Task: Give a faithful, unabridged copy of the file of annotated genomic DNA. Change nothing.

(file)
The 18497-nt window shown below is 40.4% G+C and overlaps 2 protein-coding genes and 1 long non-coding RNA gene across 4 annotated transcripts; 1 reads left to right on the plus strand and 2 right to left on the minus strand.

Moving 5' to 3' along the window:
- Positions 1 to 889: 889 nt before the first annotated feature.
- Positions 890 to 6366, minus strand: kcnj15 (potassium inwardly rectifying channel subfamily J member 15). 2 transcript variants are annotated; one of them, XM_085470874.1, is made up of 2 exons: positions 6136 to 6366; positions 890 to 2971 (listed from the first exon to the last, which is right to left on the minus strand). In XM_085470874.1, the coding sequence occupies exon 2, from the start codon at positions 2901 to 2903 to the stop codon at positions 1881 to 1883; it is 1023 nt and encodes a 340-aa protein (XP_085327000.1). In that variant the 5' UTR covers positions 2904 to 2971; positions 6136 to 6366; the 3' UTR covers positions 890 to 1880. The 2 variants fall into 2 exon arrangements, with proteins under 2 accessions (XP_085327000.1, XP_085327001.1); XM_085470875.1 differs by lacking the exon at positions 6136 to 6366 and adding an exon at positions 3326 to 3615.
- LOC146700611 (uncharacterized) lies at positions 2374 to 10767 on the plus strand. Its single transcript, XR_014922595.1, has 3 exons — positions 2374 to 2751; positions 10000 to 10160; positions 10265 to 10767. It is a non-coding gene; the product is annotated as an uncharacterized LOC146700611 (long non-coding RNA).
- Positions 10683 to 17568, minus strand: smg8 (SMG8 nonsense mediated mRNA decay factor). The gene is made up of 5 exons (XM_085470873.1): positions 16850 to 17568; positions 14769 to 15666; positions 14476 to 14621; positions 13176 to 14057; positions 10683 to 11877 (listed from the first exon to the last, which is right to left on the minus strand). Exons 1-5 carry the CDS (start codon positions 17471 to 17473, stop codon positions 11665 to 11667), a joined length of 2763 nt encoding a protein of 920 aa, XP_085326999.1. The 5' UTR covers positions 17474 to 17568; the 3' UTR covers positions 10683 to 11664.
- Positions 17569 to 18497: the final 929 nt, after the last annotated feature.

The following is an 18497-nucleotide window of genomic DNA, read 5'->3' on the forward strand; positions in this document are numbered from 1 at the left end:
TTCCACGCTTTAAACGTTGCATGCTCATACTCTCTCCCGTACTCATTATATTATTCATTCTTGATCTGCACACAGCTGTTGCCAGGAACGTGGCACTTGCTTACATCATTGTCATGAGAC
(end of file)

The 18497-nt window shown below is 40.4% G+C and overlaps 2 protein-coding genes and 1 long non-coding RNA gene across 4 annotated transcripts; 1 reads left to right on the plus strand and 2 right to left on the minus strand.

Moving 5' to 3' along the window:
- Positions 1 to 889: 889 nt before the first annotated feature.
- Positions 890 to 6366, minus strand: kcnj15 (potassium inwardly rectifying channel subfamily J member 15). 2 transcript variants are annotated; one of them, XM_085470874.1, is made up of 2 exons: positions 6136 to 6366; positions 890 to 2971 (listed from the first exon to the last, which is right to left on the minus strand). In XM_085470874.1, the coding sequence occupies exon 2, from the start codon at positions 2901 to 2903 to the stop codon at positions 1881 to 1883; it is 1023 nt and encodes a 340-aa protein (XP_085327000.1). In that variant the 5' UTR covers positions 2904 to 2971; positions 6136 to 6366; the 3' UTR covers positions 890 to 1880. The 2 variants fall into 2 exon arrangements, with proteins under 2 accessions (XP_085327000.1, XP_085327001.1); XM_085470875.1 differs by lacking the exon at positions 6136 to 6366 and adding an exon at positions 3326 to 3615.
- LOC146700611 (uncharacterized) lies at positions 2374 to 10767 on the plus strand. Its single transcript, XR_014922595.1, has 3 exons — positions 2374 to 2751; positions 10000 to 10160; positions 10265 to 10767. It is a non-coding gene; the product is annotated as an uncharacterized LOC146700611 (long non-coding RNA).
- Positions 10683 to 17568, minus strand: smg8 (SMG8 nonsense mediated mRNA decay factor). The gene is made up of 5 exons (XM_085470873.1): positions 16850 to 17568; positions 14769 to 15666; positions 14476 to 14621; positions 13176 to 14057; positions 10683 to 11877 (listed from the first exon to the last, which is right to left on the minus strand). Exons 1-5 carry the CDS (start codon positions 17471 to 17473, stop codon positions 11665 to 11667), a joined length of 2763 nt encoding a protein of 920 aa, XP_085326999.1. The 5' UTR covers positions 17474 to 17568; the 3' UTR covers positions 10683 to 11664.
- Positions 17569 to 18497: the final 929 nt, after the last annotated feature.

The following is an 18497-nucleotide window of genomic DNA, read 5'->3' on the forward strand; positions in this document are numbered from 1 at the left end:
TTCCACGCTTTAAACGTTGCATGCTCATACTCTCTCCCGTACTCATTATATTATTCATTCTTGATCTGCACACAGCTGTTGCCAGGAACGTGGCACTTGCTTACATCATTGTCATGAGAC